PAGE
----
When planning a holiday party, we tend to worry about things like an undercooked main entree, running out of “spirits” before the evening is over, lacking adequate seating for all the guests, little Billy’s tree nut allergy, etc., etc. What we may not fret over—but probably should—is what bizarre eventualities might befall our marine aquariums while the party is underway. Here are just some of the hazards holiday parties can pose to aquariums. Some of these may sound familiar, and you can probably add a few more based on your personal hosting experiences. #1: “Uncle Ed” Whether it’s Uncle Ed, Sister Susie, Brother John, or Auntie Gin, we all have that family member or friend who, after drinking too much eggnog, may decide to do a little freelance “vodka dosing” of the aquarium (and not in that good nitrate-reduction way, either) because, the fish and/or corals “look thirsty.” #2: Airborne toys For some reason, young kids don’t feel as though a toy has been truly played with until they’ve tested its aerodynamics. Once while hosting a Thanksgiving dinner party, I looked on in helpless horror from across the room as my then four-year-old nephew launched a hard plastic toy into the air, the arc of its trajectory ending right where my 125-gallon tank began. Watching this unfold in slow motion, all I could do was yell, hoping the shockwave of my voice would somehow alter the toy’s flight path. What came out was an incomprehensible “Myyyaaaaaa!” (My wife said she thought I was doing an Edward G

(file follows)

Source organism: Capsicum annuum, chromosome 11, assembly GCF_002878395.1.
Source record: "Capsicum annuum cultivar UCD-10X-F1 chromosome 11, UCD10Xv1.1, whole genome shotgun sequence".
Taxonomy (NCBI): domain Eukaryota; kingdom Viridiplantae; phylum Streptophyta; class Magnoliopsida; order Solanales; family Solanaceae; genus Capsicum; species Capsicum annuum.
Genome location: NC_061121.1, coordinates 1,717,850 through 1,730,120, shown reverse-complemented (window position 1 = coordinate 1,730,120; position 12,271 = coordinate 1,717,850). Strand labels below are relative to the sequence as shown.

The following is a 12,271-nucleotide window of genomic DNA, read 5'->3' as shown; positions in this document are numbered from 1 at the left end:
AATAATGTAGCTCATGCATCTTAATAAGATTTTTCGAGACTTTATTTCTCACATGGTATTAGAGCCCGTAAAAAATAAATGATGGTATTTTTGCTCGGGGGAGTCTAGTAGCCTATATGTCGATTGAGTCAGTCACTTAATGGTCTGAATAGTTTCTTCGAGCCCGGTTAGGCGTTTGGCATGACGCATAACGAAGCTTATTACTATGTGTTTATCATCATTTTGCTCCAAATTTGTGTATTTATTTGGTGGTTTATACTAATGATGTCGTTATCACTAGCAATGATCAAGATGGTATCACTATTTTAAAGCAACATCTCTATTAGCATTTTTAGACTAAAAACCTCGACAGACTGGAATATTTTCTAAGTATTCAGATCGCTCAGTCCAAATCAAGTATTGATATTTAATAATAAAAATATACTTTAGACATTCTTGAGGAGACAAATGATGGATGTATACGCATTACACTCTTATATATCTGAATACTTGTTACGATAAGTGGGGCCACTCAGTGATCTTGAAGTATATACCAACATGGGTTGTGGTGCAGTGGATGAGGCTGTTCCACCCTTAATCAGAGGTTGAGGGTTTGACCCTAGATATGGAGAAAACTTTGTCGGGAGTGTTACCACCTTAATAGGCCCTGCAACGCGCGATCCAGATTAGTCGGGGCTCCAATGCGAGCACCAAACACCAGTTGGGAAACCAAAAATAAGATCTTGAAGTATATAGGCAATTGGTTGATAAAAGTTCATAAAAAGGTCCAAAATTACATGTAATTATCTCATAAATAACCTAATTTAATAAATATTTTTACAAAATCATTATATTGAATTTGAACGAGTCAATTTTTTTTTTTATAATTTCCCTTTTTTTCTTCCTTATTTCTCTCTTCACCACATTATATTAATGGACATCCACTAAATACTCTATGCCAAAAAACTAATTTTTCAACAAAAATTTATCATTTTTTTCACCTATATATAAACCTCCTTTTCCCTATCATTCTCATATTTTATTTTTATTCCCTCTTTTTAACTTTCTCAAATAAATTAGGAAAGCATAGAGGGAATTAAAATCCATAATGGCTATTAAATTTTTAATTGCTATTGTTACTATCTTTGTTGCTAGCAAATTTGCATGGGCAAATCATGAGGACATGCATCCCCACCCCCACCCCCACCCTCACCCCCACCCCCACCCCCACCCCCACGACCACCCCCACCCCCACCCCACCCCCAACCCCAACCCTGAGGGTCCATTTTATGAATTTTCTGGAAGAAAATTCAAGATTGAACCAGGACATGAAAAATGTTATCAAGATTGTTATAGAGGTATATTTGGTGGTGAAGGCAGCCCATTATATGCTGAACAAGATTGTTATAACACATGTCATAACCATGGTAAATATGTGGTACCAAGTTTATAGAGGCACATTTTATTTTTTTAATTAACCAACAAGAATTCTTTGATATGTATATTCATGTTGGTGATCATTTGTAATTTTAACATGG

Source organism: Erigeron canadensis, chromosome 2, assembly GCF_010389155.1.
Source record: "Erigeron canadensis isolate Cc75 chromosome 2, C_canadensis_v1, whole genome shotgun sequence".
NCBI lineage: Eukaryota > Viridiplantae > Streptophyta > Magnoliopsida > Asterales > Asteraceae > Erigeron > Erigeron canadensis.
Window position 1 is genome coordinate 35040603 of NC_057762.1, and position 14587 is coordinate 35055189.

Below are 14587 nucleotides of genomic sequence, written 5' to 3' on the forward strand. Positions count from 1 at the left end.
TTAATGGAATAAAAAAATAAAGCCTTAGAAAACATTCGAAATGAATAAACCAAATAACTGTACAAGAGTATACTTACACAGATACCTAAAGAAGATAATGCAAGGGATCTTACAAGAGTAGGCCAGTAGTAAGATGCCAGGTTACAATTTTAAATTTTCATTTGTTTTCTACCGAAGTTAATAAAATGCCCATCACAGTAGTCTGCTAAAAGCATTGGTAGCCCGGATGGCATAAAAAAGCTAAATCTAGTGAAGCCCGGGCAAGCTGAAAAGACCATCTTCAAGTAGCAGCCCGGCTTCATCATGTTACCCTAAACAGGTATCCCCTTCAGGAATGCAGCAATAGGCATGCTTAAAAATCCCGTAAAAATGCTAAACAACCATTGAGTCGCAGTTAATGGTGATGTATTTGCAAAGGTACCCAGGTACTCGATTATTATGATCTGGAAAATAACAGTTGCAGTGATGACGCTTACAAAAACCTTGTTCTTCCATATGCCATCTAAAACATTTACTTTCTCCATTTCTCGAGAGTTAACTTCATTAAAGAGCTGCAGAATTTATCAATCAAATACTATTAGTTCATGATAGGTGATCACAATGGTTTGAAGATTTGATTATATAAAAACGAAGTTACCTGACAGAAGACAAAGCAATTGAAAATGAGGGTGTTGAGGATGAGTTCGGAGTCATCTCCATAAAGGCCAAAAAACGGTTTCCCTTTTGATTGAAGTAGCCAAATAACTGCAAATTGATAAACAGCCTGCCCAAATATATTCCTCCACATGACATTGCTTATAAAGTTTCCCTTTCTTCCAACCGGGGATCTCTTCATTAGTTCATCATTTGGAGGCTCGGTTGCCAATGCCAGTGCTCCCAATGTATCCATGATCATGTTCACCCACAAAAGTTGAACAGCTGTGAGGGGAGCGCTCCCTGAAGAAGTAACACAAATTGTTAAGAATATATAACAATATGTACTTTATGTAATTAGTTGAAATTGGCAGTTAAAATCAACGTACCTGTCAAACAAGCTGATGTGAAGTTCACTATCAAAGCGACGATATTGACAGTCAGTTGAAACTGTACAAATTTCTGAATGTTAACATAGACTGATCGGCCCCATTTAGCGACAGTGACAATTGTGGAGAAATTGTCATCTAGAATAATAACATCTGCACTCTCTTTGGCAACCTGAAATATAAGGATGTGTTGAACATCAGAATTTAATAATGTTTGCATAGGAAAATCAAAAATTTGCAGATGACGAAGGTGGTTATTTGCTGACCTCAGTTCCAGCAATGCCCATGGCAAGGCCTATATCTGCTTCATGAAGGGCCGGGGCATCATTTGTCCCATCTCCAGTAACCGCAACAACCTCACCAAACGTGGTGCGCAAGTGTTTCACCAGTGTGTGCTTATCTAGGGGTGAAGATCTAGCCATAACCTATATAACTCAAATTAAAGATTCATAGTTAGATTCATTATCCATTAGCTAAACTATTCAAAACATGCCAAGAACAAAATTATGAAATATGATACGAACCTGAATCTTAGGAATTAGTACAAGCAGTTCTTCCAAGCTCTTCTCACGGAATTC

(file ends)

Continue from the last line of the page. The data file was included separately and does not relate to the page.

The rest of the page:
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The Saddled Toby: Puffer Personality in a Small Package